It’s that time of year again when multitudes of religious people including devout Roman Catholics, mainline Protestants, nominal Christians, and other well-meaning Evangelicals faithfully observe a season known as ‘Lent.’ The late pastor of the Berean Church in Devner, CO and the long-time president of Berean Bible Fellowship, Win Johnson, wrote the following in a tract originally produced by Grace Gospel Publishers called ‘The Intent of Lent.’ May the poignant words from a voice of the past bless your heart and lead you into the fullness of truth as ‘he being dead still speaks’ (Heb.11:4b).
“Many sincere people, Protestants and Roman Catholics alike, are conscientiously engaged in ‘keeping Lent.’ The observance of this forty-day period prior to Easter Sunday, is generally marked by various kinds of self-denial. By ‘giving up’ a habit or favorite indulgence, some hope to earn favor with God while others actually expect to secure forgiveness of sins by their self-styled sacrifices.
The celebration of Lent dates back to the early part of the 4th century and is based solely on church history and the traditions of men. Designating this period as ‘holy days’ finds no support in the Word of God. Under the Old Testament economy, God’s chosen people, Israel, were commanded to celebrate certain feast days. Strict observance of these ‘days’ was required as an indispensable factor in their salvation. However, we are told in Colossians 2:17 that these celebrations were only ‘shadows of things to come.’ These shadows gave way to reality ‘when the fullness of time was come’ and ‘God sent forth His Son, made of a woman, made under the law, to redeem them that were under the law’ (Galatians 4:4,5). The Lord Jesus Christ by His death, burial, and resurrection, dispelled ‘the shadows’ and now ‘we have redemption through His blood, the forgiveness of sins according to the riches of His grace’ (Ephesians 1:7). The sinless Son of God was ‘made sin for us that we might be made the righteousness of God in Him’ (II Corinthians 5:21).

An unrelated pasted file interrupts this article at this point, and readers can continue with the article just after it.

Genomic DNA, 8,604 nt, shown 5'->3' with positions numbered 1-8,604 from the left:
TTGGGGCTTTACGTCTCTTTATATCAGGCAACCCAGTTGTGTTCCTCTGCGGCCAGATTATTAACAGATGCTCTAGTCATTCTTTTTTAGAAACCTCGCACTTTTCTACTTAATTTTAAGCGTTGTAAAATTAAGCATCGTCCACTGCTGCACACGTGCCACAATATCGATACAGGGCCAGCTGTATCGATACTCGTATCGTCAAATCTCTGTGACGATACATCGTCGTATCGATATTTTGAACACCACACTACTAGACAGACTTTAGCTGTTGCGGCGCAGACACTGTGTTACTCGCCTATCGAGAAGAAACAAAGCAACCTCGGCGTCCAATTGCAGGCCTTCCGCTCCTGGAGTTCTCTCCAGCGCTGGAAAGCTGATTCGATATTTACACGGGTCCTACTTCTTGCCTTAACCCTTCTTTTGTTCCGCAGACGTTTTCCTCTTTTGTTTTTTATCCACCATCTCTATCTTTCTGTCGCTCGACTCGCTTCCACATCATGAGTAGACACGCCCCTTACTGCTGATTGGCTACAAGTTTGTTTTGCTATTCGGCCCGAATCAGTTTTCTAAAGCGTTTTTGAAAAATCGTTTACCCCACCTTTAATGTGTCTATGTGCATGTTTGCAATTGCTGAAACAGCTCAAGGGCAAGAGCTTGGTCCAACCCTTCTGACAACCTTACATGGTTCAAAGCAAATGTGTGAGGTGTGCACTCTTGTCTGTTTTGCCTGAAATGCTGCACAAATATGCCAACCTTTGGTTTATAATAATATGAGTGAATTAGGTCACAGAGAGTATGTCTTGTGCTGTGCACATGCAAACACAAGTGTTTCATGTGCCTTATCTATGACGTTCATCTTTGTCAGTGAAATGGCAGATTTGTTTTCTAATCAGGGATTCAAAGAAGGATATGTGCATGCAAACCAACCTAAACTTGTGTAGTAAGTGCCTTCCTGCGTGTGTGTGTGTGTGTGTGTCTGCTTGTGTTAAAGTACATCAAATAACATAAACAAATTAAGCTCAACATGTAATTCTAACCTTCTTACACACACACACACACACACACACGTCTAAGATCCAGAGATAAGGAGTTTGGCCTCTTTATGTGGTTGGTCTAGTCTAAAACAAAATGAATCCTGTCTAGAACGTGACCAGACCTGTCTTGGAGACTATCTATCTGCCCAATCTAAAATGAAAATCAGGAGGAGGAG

The intent of Lent is but another endeavor on the part of sinful man to establish his own righteousness. All such efforts are in vain, ‘For by grace are ye saved through faith and that not of yourselves; it is the gift of God, not of works lest any man should boast’ (Ephesians 2:8,9).”